You can't get Go without GC, so you will always have the the GC
    overhead. What do you get from the capacity to free objects manually?

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  • Dave Cheney at Apr 16, 2013 at 6:11 am
    You can't free the memory; you don't own it, the runtime does. You cant free memory without potentially creating a dangling pointer.

    If you absolutely know that nobody else has a reference to that memory, then good news, so does the compiler, and it has already allocated you memory on the stack via escape analysis and it will be freed when you return from your function.
    On 16/04/2013, at 16:06, Raheel Gupta wrote:

    I think you are getting off on the wrong foot. GC has been around since LISP in the 50's, all these problems have been discussed, understood and solved decades ago. Java is garbage collected, ruby is garbage collected, JavaScript is garbage collected, etc.

    This is both not something to worry about, and also not something you can do anything about, Garbage collecting is integral to Go.

    Maybe, but I still feel having an option to free memory anytime alongwith the GC would be a better solution. I love the GC, but something to free the memory would always be handy.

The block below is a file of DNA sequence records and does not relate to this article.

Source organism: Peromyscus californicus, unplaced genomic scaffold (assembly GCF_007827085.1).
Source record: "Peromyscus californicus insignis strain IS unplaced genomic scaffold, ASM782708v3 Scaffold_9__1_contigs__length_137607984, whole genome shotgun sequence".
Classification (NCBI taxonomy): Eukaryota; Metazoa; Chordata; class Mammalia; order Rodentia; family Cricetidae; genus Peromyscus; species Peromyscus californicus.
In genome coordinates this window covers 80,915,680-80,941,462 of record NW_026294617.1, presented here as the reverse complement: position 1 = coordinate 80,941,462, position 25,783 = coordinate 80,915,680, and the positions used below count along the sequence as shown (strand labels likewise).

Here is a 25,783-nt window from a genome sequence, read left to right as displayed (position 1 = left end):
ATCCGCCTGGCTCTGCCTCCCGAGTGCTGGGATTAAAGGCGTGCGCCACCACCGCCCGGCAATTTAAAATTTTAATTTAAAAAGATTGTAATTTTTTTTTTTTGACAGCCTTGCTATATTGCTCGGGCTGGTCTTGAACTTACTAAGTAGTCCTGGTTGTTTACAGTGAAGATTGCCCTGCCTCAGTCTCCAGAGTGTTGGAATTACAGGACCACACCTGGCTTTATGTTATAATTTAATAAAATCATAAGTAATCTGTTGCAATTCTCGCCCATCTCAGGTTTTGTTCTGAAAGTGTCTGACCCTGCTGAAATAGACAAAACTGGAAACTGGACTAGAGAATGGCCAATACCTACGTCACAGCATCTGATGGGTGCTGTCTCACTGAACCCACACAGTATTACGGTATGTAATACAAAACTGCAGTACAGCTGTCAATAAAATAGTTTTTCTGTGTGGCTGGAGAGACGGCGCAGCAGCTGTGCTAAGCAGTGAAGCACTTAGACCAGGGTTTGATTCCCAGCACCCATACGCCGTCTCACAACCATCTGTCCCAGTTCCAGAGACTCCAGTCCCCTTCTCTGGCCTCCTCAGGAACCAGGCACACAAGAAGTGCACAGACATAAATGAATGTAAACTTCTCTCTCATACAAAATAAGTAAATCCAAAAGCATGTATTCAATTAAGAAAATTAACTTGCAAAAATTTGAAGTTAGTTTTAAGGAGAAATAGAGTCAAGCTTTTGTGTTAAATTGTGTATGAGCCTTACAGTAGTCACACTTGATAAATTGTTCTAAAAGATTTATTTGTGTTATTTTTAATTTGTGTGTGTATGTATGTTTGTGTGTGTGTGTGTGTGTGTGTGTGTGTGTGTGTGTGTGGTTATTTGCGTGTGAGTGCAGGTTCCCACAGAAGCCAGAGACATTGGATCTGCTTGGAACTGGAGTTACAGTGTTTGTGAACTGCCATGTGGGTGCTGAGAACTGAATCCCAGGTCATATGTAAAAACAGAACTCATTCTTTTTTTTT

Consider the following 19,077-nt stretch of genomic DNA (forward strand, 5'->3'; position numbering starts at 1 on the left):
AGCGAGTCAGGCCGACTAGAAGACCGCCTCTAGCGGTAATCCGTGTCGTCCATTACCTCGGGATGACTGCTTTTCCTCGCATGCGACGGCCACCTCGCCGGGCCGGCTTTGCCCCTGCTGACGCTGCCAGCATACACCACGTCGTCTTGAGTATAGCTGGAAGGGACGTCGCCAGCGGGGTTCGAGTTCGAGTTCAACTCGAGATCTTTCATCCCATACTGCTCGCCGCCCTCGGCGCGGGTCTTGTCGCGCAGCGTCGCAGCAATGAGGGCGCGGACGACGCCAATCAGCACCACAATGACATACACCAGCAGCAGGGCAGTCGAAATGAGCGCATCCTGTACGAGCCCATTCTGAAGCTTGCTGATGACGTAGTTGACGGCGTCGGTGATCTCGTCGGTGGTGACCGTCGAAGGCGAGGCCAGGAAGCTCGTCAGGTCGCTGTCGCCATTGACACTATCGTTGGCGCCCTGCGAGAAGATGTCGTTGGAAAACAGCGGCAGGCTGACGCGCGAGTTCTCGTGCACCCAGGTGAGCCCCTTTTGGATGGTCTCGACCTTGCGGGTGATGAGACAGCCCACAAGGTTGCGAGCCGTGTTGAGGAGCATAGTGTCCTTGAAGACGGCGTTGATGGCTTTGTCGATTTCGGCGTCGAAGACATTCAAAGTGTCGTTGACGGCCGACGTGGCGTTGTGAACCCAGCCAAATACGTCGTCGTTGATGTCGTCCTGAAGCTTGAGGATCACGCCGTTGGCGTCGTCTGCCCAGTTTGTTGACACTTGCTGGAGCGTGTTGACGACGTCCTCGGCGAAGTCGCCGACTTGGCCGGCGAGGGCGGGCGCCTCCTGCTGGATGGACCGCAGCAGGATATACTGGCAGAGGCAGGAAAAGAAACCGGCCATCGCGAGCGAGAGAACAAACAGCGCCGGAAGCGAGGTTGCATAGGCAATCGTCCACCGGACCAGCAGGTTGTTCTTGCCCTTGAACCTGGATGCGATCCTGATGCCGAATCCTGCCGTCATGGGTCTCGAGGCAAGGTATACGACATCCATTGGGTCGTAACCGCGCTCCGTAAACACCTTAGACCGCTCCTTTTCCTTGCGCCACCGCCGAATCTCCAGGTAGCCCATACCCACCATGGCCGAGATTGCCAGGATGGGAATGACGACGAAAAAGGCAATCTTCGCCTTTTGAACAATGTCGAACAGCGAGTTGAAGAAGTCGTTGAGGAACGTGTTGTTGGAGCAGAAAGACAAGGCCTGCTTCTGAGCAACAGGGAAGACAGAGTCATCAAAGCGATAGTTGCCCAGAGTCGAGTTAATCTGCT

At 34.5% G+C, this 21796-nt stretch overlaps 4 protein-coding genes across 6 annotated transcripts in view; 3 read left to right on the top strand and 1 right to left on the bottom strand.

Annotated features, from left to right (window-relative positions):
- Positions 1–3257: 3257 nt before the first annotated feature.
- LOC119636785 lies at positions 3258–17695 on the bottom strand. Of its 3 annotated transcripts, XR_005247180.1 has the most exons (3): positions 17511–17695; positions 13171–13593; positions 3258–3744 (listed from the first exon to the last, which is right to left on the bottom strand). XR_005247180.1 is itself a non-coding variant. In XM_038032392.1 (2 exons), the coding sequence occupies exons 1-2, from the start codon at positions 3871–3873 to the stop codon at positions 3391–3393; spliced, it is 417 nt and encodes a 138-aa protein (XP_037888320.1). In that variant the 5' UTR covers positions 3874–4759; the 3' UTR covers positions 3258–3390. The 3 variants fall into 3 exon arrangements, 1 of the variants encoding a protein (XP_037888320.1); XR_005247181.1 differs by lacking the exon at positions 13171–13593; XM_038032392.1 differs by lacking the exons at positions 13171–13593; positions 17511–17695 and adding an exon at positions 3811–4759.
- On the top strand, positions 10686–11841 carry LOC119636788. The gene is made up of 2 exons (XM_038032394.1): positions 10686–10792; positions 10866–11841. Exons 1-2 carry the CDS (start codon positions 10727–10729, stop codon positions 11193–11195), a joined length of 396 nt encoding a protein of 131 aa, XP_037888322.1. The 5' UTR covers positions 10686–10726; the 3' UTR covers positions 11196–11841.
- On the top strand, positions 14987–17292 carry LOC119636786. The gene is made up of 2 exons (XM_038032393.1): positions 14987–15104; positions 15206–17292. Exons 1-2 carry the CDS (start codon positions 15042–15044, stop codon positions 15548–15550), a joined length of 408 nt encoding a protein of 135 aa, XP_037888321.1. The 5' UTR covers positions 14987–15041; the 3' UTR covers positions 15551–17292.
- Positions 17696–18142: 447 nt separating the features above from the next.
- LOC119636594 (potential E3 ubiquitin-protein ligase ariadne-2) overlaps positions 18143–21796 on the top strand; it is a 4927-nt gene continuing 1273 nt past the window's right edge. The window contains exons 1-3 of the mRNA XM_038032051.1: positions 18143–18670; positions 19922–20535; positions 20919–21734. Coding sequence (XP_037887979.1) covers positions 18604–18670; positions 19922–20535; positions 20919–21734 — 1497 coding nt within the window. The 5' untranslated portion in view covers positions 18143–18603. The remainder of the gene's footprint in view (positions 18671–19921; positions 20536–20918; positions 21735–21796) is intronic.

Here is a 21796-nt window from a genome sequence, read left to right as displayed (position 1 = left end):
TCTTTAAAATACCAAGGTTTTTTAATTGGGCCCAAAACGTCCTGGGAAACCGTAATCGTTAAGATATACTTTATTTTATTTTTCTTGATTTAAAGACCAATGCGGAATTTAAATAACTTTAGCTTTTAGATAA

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  • Volker Dobler at Apr 16, 2013 at 7:45 am

    Am Dienstag, 16. April 2013 08:06:36 UTC+2 schrieb Raheel Gupta:
    I think you are getting off on the wrong foot. GC has been around since
    LISP in the 50's, all these problems have been discussed, understood and
    solved decades ago. Java is garbage collected, ruby is garbage collected,
    JavaScript is garbage collected, etc.

    This is both not something to worry about, and also not something you can
    do anything about, Garbage collecting is integral to Go.

    Maybe, but I still feel having an option to free memory anytime alongwith
    the GC would be a better solution. I love the GC, but something to free the
    memory would always be handy.
    There are plenty of languages which offer manual memory management: